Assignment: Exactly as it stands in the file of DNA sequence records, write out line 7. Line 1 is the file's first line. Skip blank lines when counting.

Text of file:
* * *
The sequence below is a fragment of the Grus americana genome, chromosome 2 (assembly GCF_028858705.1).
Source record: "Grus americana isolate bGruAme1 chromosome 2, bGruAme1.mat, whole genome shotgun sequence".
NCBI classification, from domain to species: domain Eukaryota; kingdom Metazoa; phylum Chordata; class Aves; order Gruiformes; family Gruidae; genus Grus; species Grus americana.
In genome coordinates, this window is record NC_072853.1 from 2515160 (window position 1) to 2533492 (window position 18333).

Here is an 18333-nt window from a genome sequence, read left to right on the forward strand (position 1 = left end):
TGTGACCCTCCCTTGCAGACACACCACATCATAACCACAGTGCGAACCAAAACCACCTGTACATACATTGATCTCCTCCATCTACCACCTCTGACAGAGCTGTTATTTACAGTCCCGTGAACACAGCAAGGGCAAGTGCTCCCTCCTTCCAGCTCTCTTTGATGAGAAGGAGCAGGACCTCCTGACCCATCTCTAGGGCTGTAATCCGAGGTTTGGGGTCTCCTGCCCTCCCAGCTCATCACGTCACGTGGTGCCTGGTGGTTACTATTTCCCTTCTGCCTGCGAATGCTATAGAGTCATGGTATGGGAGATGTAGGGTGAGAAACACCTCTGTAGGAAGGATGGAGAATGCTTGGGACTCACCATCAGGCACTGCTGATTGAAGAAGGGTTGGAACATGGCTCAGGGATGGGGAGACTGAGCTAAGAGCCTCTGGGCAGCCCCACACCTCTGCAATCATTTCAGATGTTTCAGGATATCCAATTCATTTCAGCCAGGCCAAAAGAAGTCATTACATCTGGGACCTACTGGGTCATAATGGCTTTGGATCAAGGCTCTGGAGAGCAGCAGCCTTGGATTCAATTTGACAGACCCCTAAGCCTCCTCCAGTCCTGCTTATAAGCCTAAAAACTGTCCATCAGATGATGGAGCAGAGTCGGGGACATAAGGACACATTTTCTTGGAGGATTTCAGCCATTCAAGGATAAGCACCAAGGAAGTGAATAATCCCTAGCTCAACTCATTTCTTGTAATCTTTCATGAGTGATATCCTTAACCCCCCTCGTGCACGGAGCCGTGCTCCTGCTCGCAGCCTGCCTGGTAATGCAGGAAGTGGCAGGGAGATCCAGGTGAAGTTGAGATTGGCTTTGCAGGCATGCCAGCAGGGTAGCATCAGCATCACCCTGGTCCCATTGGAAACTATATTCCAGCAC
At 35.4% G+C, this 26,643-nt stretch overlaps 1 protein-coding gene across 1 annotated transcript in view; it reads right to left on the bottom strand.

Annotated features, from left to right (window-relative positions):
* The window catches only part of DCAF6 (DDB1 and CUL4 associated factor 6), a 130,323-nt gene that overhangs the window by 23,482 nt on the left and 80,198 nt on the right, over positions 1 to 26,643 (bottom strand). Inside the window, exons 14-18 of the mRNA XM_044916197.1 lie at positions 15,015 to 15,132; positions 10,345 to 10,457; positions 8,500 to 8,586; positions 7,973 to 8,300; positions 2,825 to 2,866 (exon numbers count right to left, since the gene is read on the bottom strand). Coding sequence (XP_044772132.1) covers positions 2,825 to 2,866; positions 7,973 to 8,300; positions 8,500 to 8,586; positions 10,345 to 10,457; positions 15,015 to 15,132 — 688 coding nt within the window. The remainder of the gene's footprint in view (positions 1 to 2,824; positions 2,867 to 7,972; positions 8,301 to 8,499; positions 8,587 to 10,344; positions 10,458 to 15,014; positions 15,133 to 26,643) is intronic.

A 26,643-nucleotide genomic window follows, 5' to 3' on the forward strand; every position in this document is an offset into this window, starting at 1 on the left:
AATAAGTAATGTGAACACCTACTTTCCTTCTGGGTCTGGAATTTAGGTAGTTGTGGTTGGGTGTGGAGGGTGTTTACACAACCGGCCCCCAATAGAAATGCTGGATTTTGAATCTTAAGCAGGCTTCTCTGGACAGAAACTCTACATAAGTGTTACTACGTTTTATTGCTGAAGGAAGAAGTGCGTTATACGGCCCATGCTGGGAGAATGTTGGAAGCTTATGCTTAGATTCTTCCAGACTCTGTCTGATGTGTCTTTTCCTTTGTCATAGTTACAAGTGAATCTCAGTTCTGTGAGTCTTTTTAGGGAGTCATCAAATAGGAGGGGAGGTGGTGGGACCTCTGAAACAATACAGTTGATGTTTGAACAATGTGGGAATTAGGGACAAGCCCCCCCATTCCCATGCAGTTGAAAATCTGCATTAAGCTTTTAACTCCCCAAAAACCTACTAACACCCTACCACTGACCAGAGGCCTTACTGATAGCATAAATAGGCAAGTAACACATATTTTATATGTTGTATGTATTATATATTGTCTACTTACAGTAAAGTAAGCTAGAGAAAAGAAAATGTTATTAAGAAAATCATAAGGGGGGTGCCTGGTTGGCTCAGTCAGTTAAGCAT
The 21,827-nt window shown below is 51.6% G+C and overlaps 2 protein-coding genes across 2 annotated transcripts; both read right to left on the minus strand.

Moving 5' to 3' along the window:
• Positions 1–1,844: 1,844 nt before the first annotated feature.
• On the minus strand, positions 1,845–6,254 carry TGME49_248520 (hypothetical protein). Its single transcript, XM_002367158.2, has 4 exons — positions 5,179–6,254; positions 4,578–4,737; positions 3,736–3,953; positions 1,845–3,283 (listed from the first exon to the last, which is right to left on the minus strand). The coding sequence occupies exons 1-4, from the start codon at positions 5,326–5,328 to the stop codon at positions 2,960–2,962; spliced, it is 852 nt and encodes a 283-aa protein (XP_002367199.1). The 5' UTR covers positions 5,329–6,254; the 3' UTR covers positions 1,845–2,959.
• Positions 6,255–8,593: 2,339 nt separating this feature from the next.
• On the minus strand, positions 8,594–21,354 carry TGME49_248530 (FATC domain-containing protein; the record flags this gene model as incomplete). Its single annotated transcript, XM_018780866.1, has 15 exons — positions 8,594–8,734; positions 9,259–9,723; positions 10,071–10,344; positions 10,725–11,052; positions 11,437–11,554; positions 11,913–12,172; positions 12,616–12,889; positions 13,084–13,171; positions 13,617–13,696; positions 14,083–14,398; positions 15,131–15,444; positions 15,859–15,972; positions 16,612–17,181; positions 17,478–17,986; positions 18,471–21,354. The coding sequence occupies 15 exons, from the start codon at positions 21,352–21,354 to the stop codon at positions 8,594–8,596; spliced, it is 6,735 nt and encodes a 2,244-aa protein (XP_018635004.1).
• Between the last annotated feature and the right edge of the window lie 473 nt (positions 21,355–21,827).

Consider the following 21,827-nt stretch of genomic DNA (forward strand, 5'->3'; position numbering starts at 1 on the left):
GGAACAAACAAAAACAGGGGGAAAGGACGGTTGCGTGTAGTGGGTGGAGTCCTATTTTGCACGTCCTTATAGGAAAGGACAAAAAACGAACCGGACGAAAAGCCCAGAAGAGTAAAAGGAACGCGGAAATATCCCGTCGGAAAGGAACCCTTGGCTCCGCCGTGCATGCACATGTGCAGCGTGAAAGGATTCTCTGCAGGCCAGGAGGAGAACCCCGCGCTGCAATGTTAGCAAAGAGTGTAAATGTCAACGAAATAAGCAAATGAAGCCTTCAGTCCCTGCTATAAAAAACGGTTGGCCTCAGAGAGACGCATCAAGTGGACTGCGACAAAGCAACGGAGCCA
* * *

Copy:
At 35.4% G+C, this 26,643-nt stretch overlaps 1 protein-coding gene across 1 annotated transcript in view; it reads right to left on the bottom strand.